Google is still selling ads to big pharma, but they shut down addiction treatment? How is this helping the opioid crisis?
Fort Lauderdale, FL (PRWEB) October 23, 2017
Google is now on the hot-seat as they recently embarked on a crusade to help combat the opioid crisis. A decision that was initially praised, now in hindsight may have inadvertently made things worse. As per our article reports on FullCircleSEM.com that things went from bad to terrible when it was realized that Google, by ceasing all ads on addiction treatment, may have actually driven more traffic to the companies they set out to fight. That's not good.
The article explains that Google's decision was well received at first, but nearly a month later it seems as though there may have been some unforeseen (and potentially detrimental) consequences. Citing a NY Times article, Google was trying to stop large call centers and shady treatment facilities that were brokering individuals seeking treatment to the highest bidder. These companies would use false advertising to collect the individuals information (as if they were a real treatment center) and then just sell that info off. This allowed a growing number of companies to effectively take advantage of the opioid crisis - so no one seems to disagree that something needed to be done.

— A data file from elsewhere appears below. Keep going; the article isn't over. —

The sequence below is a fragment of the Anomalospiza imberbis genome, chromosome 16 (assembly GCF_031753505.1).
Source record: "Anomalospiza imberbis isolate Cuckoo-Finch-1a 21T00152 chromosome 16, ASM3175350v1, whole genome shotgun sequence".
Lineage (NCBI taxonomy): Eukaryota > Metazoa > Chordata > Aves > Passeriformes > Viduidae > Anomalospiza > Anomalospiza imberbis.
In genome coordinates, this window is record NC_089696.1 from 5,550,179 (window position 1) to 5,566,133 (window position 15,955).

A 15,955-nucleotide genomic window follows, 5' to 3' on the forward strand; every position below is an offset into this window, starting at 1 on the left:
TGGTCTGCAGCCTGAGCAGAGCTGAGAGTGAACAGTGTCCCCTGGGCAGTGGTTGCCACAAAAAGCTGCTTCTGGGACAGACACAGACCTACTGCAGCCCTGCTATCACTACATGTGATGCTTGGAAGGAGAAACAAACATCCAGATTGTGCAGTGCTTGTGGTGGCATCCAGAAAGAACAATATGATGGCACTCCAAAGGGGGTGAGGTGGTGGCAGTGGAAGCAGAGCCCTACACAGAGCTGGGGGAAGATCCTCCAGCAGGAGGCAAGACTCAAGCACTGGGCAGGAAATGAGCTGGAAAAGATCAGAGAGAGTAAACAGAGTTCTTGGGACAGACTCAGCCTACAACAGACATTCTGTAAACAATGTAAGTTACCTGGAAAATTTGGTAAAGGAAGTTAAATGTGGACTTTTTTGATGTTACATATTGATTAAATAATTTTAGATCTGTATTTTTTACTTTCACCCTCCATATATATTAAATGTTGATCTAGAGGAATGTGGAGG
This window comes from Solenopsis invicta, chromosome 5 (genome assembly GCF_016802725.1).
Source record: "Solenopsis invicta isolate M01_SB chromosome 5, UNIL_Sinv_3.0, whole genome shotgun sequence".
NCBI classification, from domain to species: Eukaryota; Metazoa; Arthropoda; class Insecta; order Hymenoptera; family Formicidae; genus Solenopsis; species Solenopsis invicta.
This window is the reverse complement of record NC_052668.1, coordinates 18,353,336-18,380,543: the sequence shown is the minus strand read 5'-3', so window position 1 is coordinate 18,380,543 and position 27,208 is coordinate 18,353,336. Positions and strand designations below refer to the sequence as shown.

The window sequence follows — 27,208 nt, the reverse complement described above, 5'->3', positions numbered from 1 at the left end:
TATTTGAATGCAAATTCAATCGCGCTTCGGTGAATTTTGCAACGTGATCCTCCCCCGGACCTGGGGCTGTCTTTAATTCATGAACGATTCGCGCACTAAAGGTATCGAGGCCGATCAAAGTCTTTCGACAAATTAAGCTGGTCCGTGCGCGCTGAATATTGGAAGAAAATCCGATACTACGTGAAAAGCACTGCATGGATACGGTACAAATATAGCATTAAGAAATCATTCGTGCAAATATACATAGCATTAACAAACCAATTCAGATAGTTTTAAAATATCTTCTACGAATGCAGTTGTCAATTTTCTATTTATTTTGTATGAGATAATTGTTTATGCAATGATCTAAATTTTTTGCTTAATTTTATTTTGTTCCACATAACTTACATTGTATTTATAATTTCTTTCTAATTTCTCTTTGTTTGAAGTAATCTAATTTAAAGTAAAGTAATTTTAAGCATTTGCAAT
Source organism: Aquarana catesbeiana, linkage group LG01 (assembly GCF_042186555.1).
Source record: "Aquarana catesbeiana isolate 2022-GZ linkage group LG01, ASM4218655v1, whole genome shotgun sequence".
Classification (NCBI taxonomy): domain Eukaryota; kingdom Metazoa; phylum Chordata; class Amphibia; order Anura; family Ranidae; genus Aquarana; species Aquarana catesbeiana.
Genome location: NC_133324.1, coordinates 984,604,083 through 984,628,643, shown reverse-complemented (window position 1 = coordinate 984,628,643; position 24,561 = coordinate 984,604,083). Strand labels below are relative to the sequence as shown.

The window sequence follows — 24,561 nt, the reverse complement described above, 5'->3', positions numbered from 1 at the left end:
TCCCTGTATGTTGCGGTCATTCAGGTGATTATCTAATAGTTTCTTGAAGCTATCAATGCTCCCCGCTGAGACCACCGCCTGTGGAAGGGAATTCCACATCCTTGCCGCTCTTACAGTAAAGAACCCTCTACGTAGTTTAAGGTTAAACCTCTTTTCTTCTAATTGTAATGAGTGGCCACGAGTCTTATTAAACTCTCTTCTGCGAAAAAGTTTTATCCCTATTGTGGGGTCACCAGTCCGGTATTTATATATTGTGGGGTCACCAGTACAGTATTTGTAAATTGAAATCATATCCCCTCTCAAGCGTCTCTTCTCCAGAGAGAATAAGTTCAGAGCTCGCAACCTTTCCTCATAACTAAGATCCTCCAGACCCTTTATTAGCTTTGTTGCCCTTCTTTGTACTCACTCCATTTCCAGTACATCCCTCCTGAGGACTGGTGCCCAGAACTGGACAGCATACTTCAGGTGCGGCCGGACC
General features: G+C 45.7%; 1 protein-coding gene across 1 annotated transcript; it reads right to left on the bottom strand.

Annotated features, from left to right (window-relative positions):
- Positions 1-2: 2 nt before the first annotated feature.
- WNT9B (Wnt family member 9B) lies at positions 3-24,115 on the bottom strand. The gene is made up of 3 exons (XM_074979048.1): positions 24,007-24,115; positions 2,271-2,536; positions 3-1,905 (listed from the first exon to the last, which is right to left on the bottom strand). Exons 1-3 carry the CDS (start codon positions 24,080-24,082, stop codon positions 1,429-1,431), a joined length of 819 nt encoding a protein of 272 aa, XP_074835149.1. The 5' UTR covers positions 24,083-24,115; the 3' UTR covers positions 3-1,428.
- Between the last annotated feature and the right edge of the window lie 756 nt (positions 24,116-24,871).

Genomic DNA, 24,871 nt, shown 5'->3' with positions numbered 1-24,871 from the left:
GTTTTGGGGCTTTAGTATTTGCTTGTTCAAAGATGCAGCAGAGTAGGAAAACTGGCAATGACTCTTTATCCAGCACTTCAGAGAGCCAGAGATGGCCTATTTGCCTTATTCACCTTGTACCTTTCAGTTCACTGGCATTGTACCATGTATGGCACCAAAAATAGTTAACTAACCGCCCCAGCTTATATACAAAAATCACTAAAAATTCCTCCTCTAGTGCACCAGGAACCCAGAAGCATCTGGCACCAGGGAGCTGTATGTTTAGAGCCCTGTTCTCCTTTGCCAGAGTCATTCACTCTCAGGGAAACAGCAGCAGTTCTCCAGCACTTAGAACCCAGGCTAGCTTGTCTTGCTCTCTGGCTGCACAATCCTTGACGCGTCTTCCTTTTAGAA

However, the article takes issue with Google's decision to remove all addiction treatment advertising, instead of implementing a process to confirm legitimate facilities (like they do for other industries, such as big pharma). They allege that the unforeseen result of this move was that all addiction treatment traffic is now pointed to Google's organic results - but guess who owns the vast majority of those top organic listings? Of course, the large national call centers (a.k.a. the exact companies Google was trying to weed out).
Google, deliberately or not, seems to have created a huge problem in the addiction treatment industry. Making matters worse, they've been unresponsive regarding what they plan to do about it.. The growing frustration has finally reached a boiling point and we've led the way with a change.org petition asking Google to remedy the situation. For more information, see the full article at FullCircleSEM.com.